8 min read

Blackfish Team Exclusive: Ex-Trainers Say SeaWorld Must Evolve Now

SeaWorld finally acknowledged "The Blackfish Effect" on August 13th, 2014, when the reporting of weak park attendance and distorted projections caused an abrupt decline in the value of their stock. In an effort to stave off proposed California legislation banning captive breeding and to shore up diminishing attendance and plummeting stock prices, SeaWorld recently announced plans to expand their killer whale tanks. Moving whales to slightly larger tanks neglects the fundamental moral, ethical and health considerations that have caused the public to reject their business practices in the first place. The proposal to build larger tanks is, as the saying goes, all sizzle. But, there is a simple and economically viable solution to the problem of SeaWorld's growing exodus of paying guests. A solution exists that will allow SeaWorld to appeal to a society quickly evolving on the issue. Rather than glitzy gimmick and flashy advertising, SeaWorld must announce an end to the captive breeding of their killer whales. SeaWorld must market themselves as an improved company that focuses on accurate and innovative education and directs energy, effort and resources toward substantial marine conservation.

This evolution would represent a monumental change in purpose as SeaWorld has never been about education or conservation. Clear evidence of the latter can be observed in their absent reaction to the Pacific Northwest tragedy they helped create. By supplying their tanks with so many whales captured from wild family pods, SeaWorld contributed to the current "endangered" listing of the Southern Resident killer whales. Despite this inconvenient reality, SeaWorld has never provided funding, personnel, expertise or resources toward saving the population they decimated. The public is catching on to a company that has, until recently, enjoyed complete and total control of their message. SeaWorld has benefited from genius marketing and communication programming, which has for many years served them quite well or at least until February 24, 2010 when trainer Dawn Brancheau was killed by SeaWorld's male killer whale, Tilikum. But the sizzle is waning, the steak is mostly absent, and the cat is clearly out of the bag. SeaWorld must chart a new course as a leader in marine issues. They have the resources, and the world's oceans would benefit from strong corporate representation. Amazing progress could be made if SeaWorld aimed their lobby money, political donations, and part of their advertising budget at issues that truly helped the oceans. For example, SeaWorld could wield their political influence and monetary resources to assist declining salmon stocks in the Pacific Northwest. In short, SeaWorld could help save the very population of wild killer whales they've harmed. Such a gesture would warm the hearts of millions. The turnstiles would begin spinning again.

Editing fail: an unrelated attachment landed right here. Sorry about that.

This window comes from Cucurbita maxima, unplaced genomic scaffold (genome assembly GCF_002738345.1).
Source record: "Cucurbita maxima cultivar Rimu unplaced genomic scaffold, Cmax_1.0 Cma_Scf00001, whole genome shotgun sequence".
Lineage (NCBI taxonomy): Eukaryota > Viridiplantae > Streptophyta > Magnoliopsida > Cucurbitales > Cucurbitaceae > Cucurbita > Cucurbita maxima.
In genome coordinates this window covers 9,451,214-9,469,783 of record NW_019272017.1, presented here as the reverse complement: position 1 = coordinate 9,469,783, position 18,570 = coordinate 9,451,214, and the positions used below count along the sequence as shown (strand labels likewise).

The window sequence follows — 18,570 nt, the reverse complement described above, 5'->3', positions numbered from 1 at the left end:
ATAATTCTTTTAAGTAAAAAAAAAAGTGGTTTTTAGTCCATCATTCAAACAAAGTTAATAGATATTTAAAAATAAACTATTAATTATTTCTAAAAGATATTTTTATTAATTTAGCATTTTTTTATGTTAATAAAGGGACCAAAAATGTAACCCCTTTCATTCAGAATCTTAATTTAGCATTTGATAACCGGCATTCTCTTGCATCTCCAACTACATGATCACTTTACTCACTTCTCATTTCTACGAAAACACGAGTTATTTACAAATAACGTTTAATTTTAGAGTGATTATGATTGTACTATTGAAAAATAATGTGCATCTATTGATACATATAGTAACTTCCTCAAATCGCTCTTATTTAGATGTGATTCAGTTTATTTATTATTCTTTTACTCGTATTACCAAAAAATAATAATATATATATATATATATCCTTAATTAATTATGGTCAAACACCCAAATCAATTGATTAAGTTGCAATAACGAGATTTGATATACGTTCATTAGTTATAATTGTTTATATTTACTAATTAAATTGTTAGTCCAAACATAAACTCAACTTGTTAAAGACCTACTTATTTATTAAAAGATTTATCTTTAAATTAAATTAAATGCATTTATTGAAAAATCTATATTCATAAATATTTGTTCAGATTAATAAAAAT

Alternatively, SeaWorld can choose to fade into irrelevance by failing to acknowledge the reality of their predicament. By redirecting their efforts and by announcing an end to captive breeding, and thus an eventual end to captivity, it's our belief that a new respect for SeaWorld could be won. In the interim the parks could continue to profit from those whales already part of their collection.

Unfortunately, instead of evolving, SeaWorld has announced plans for expansion into overseas markets, including Russia, China, and the Middle East. They will soon take their show and their whales to places with fewer regulations, and for the time being, seemingly less negative public sentiment toward the practice. Precedent for this is demonstrated in their "arrangement" with Loro Parque in the Canary Islands. These endeavors may be financially lucrative for a while; at least until citizens in those countries also come to the realization that killer whales don't belong in tanks. Like those currently held in U.S. facilities, killer whales in foreign tanks will also have broken teeth, chronic infections, collapsed dorsal fins, sunburns, shortened lifespans, and missing families. Young whales will still be separated from their mothers. Spin cannot replace reality, and the reality is that killer whale captivity doesn't work for the animals, and it is becoming increasingly obvious that it fails as a sustainable business model. Our planet needs help and it is our genuine hope that SeaWorld will ultimately reject their current model, and instead evolve to meet the public's diminishing acceptance of the unnecessary exploitation of killer whales and other animals. The evidence to date, however, suggests otherwise.